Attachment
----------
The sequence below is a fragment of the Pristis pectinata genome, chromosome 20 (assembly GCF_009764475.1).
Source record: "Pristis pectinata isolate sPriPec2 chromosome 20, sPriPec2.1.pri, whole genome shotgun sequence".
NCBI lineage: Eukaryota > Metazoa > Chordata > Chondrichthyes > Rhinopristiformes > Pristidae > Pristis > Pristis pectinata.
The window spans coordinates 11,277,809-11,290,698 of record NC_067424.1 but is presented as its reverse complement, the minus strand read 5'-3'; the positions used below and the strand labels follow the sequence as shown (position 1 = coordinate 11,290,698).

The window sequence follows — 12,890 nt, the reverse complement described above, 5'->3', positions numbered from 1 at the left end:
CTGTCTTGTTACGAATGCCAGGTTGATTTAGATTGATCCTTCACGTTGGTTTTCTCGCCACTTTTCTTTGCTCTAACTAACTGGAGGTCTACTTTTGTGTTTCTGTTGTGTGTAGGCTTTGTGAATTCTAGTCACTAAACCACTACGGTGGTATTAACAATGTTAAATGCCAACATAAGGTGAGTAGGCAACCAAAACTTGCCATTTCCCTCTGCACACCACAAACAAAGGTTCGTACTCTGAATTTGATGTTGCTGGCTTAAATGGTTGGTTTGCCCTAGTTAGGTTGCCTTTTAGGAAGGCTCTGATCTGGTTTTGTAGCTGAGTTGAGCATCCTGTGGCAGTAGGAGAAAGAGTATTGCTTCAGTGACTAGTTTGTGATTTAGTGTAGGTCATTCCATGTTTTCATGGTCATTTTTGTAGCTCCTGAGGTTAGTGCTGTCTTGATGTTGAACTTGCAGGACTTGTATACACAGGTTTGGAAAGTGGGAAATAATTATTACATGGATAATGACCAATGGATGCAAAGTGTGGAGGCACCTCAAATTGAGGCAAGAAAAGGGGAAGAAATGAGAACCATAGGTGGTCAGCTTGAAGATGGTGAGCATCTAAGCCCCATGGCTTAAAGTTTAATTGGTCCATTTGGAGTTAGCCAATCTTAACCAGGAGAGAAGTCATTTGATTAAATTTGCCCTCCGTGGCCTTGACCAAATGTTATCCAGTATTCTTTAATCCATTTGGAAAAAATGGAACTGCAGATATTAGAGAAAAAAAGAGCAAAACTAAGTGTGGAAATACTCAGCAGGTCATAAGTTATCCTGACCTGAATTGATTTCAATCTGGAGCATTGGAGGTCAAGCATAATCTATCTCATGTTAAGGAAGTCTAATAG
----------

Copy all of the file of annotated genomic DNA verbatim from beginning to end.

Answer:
The sequence below is a fragment of the Pristis pectinata genome, chromosome 20 (assembly GCF_009764475.1).
Source record: "Pristis pectinata isolate sPriPec2 chromosome 20, sPriPec2.1.pri, whole genome shotgun sequence".
NCBI lineage: Eukaryota > Metazoa > Chordata > Chondrichthyes > Rhinopristiformes > Pristidae > Pristis > Pristis pectinata.
The window spans coordinates 11,277,809-11,290,698 of record NC_067424.1 but is presented as its reverse complement, the minus strand read 5'-3'; the positions used below and the strand labels follow the sequence as shown (position 1 = coordinate 11,290,698).

The window sequence follows — 12,890 nt, the reverse complement described above, 5'->3', positions numbered from 1 at the left end:
CTGTCTTGTTACGAATGCCAGGTTGATTTAGATTGATCCTTCACGTTGGTTTTCTCGCCACTTTTCTTTGCTCTAACTAACTGGAGGTCTACTTTTGTGTTTCTGTTGTGTGTAGGCTTTGTGAATTCTAGTCACTAAACCACTACGGTGGTATTAACAATGTTAAATGCCAACATAAGGTGAGTAGGCAACCAAAACTTGCCATTTCCCTCTGCACACCACAAACAAAGGTTCGTACTCTGAATTTGATGTTGCTGGCTTAAATGGTTGGTTTGCCCTAGTTAGGTTGCCTTTTAGGAAGGCTCTGATCTGGTTTTGTAGCTGAGTTGAGCATCCTGTGGCAGTAGGAGAAAGAGTATTGCTTCAGTGACTAGTTTGTGATTTAGTGTAGGTCATTCCATGTTTTCATGGTCATTTTTGTAGCTCCTGAGGTTAGTGCTGTCTTGATGTTGAACTTGCAGGACTTGTATACACAGGTTTGGAAAGTGGGAAATAATTATTACATGGATAATGACCAATGGATGCAAAGTGTGGAGGCACCTCAAATTGAGGCAAGAAAAGGGGAAGAAATGAGAACCATAGGTGGTCAGCTTGAAGATGGTGAGCATCTAAGCCCCATGGCTTAAAGTTTAATTGGTCCATTTGGAGTTAGCCAATCTTAACCAGGAGAGAAGTCATTTGATTAAATTTGCCCTCCGTGGCCTTGACCAAATGTTATCCAGTATTCTTTAATCCATTTGGAAAAAATGGAACTGCAGATATTAGAGAAAAAAAGAGCAAAACTAAGTGTGGAAATACTCAGCAGGTCATAAGTTATCCTGACCTGAATTGATTTCAATCTGGAGCATTGGAGGTCAAGCATAATCTATCTCATGTTAAGGAAGTCTAATAG